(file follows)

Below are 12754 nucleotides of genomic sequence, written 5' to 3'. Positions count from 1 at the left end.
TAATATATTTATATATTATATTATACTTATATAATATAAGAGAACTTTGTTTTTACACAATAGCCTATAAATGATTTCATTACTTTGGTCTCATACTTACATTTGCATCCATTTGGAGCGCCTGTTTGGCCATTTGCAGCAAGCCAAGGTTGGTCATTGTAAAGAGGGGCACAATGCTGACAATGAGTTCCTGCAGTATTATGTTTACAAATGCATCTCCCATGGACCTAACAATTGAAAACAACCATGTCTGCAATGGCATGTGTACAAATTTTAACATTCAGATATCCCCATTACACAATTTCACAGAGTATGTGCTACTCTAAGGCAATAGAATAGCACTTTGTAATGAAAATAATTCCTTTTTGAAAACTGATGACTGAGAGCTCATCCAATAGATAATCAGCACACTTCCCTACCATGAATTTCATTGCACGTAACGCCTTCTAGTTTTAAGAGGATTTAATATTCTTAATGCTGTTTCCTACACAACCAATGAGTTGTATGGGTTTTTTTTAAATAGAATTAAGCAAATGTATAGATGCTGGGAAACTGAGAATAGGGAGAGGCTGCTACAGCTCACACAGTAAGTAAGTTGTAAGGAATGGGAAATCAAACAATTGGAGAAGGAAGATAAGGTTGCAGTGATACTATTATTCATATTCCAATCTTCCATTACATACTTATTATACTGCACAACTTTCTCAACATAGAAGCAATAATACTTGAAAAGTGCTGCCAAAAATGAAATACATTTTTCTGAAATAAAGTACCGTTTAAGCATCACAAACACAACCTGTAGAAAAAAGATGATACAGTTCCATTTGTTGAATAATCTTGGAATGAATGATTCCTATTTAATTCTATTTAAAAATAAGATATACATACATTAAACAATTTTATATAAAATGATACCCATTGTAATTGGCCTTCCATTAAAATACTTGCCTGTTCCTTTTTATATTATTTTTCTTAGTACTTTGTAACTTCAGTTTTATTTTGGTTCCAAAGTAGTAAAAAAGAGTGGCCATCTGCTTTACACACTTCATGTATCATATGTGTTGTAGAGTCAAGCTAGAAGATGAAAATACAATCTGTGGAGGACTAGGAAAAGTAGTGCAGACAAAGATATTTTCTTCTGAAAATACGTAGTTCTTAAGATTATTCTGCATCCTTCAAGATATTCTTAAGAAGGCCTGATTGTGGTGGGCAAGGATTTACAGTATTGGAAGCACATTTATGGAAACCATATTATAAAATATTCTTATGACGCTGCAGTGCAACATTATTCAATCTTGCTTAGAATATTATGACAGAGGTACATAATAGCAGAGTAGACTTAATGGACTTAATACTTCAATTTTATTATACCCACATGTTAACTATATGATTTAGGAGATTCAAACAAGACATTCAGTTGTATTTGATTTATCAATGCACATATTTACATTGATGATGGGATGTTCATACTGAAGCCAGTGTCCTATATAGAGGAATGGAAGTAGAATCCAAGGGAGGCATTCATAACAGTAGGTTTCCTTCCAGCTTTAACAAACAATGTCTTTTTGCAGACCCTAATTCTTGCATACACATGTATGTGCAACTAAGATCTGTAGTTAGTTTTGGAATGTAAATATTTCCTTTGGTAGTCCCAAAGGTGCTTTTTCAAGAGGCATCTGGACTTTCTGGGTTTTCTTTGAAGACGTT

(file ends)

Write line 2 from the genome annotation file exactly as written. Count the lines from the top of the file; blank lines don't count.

TAATATATTTATATATTATATTATACTTATATAATATAAGAGAACTTTGTTTTTACACAATAGCCTATAAATGATTTCATTACTTTGGTCTCATACTTACATTTGCATCCATTTGGAGCGCCTGTTTGGCCATTTGCAGCAAGCCAAGGTTGGTCATTGTAAAGAGGGGCACAATGCTGACAATGAGTTCCTGCAGTATTATGTTTACAAATGCATCTCCCATGGACCTAACAATTGAAAACAACCATGTCTGCAATGGCATGTGTACAAATTTTAACATTCAGATATCCCCATTACACAATTTCACAGAGTATGTGCTACTCTAAGGCAATAGAATAGCACTTTGTAATGAAAATAATTCCTTTTTGAAAACTGATGACTGAGAGCTCATCCAATAGATAATCAGCACACTTCCCTACCATGAATTTCATTGCACGTAACGCCTTCTAGTTTTAAGAGGATTTAATATTCTTAATGCTGTTTCCTACACAACCAATGAGTTGTATGGGTTTTTTTTAAATAGAATTAAGCAAATGTATAGATGCTGGGAAACTGAGAATAGGGAGAGGCTGCTACAGCTCACACAGTAAGTAAGTTGTAAGGAATGGGAAATCAAACAATTGGAGAAGGAAGATAAGGTTGCAGTGATACTATTATTCATATTCCAATCTTCCATTACATACTTATTATACTGCACAACTTTCTCAACATAGAAGCAATAATACTTGAAAAGTGCTGCCAAAAATGAAATACATTTTTCTGAAATAAAGTACCGTTTAAGCATCACAAACACAACCTGTAGAAAAAAGATGATACAGTTCCATTTGTTGAATAATCTTGGAATGAATGATTCCTATTTAATTCTATTTAAAAATAAGATATACATACATTAAACAATTTTATATAAAATGATACCCATTGTAATTGGCCTTCCATTAAAATACTTGCCTGTTCCTTTTTATATTATTTTTCTTAGTACTTTGTAACTTCAGTTTTATTTTGGTTCCAAAGTAGTAAAAAAGAGTGGCCATCTGCTTTACACACTTCATGTATCATATGTGTTGTAGAGTCAAGCTAGAAGATGAAAATACAATCTGTGGAGGACTAGGAAAAGTAGTGCAGACAAAGATATTTTCTTCTGAAAATACGTAGTTCTTAAGATTATTCTGCATCCTTCAAGATATTCTTAAGAAGGCCTGATTGTGGTGGGCAAGGATTTACAGTATTGGAAGCACATTTATGGAAACCATATTATAAAATATTCTTATGACGCTGCAGTGCAACATTATTCAATCTTGCTTAGAATATTATGACAGAGGTACATAATAGCAGAGTAGACTTAATGGACTTAATACTTCAATTTTATTATACCCACATGTTAACTATATGATTTAGGAGATTCAAACAAGACATTCAGTTGTATTTGATTTATCAATGCACATATTTACATTGATGATGGGATGTTCATACTGAAGCCAGTGTCCTATATAGAGGAATGGAAGTAGAATCCAAGGGAGGCATTCATAACAGTAGGTTTCCTTCCAGCTTTAACAAACAATGTCTTTTTGCAGACCCTAATTCTTGCATACACATGTATGTGCAACTAAGATCTGTAGTTAGTTTTGGAATGTAAATATTTCCTTTGGTAGTCCCAAAGGTGCTTTTTCAAGAGGCATCTGGACTTTCTGGGTTTTCTTTGAAGACGTT